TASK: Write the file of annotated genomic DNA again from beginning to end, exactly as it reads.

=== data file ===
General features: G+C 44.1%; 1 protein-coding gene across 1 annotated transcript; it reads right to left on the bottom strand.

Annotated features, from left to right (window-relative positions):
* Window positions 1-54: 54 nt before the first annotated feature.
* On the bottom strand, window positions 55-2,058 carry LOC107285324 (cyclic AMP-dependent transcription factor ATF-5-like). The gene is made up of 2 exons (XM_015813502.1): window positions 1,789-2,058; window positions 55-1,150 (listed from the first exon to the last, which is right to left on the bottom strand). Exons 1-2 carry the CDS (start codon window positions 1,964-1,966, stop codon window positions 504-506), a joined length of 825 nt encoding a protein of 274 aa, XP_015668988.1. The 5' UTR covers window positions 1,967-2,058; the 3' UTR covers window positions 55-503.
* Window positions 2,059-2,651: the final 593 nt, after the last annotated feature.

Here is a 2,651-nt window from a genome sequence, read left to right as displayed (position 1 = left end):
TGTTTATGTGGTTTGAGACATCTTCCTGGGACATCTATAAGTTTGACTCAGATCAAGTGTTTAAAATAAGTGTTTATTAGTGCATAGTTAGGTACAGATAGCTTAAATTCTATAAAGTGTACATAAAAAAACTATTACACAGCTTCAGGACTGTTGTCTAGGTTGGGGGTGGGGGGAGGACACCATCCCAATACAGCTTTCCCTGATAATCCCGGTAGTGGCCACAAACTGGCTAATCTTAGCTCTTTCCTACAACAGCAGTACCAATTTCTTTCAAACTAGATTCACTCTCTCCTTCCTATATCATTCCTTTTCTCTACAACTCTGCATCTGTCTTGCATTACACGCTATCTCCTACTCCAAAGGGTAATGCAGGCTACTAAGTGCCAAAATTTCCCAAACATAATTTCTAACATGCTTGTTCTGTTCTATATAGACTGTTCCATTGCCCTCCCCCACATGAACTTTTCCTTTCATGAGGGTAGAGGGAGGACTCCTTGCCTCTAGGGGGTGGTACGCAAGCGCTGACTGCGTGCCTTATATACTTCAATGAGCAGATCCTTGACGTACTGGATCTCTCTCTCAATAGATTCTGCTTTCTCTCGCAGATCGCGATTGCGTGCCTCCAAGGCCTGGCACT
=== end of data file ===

General features: G+C 44.1%; 1 protein-coding gene across 1 annotated transcript; it reads right to left on the bottom strand.

Annotated features, from left to right (window-relative positions):
* Window positions 1-54: 54 nt before the first annotated feature.
* On the bottom strand, window positions 55-2,058 carry LOC107285324 (cyclic AMP-dependent transcription factor ATF-5-like). The gene is made up of 2 exons (XM_015813502.1): window positions 1,789-2,058; window positions 55-1,150 (listed from the first exon to the last, which is right to left on the bottom strand). Exons 1-2 carry the CDS (start codon window positions 1,964-1,966, stop codon window positions 504-506), a joined length of 825 nt encoding a protein of 274 aa, XP_015668988.1. The 5' UTR covers window positions 1,967-2,058; the 3' UTR covers window positions 55-503.
* Window positions 2,059-2,651: the final 593 nt, after the last annotated feature.

Here is a 2,651-nt window from a genome sequence, read left to right as displayed (position 1 = left end):
TGTTTATGTGGTTTGAGACATCTTCCTGGGACATCTATAAGTTTGACTCAGATCAAGTGTTTAAAATAAGTGTTTATTAGTGCATAGTTAGGTACAGATAGCTTAAATTCTATAAAGTGTACATAAAAAAACTATTACACAGCTTCAGGACTGTTGTCTAGGTTGGGGGTGGGGGGAGGACACCATCCCAATACAGCTTTCCCTGATAATCCCGGTAGTGGCCACAAACTGGCTAATCTTAGCTCTTTCCTACAACAGCAGTACCAATTTCTTTCAAACTAGATTCACTCTCTCCTTCCTATATCATTCCTTTTCTCTACAACTCTGCATCTGTCTTGCATTACACGCTATCTCCTACTCCAAAGGGTAATGCAGGCTACTAAGTGCCAAAATTTCCCAAACATAATTTCTAACATGCTTGTTCTGTTCTATATAGACTGTTCCATTGCCCTCCCCCACATGAACTTTTCCTTTCATGAGGGTAGAGGGAGGACTCCTTGCCTCTAGGGGGTGGTACGCAAGCGCTGACTGCGTGCCTTATATACTTCAATGAGCAGATCCTTGACGTACTGGATCTCTCTCTCAATAGATTCTGCTTTCTCTCGCAGATCGCGATTGCGTGCCTCCAAGGCCTGGCACT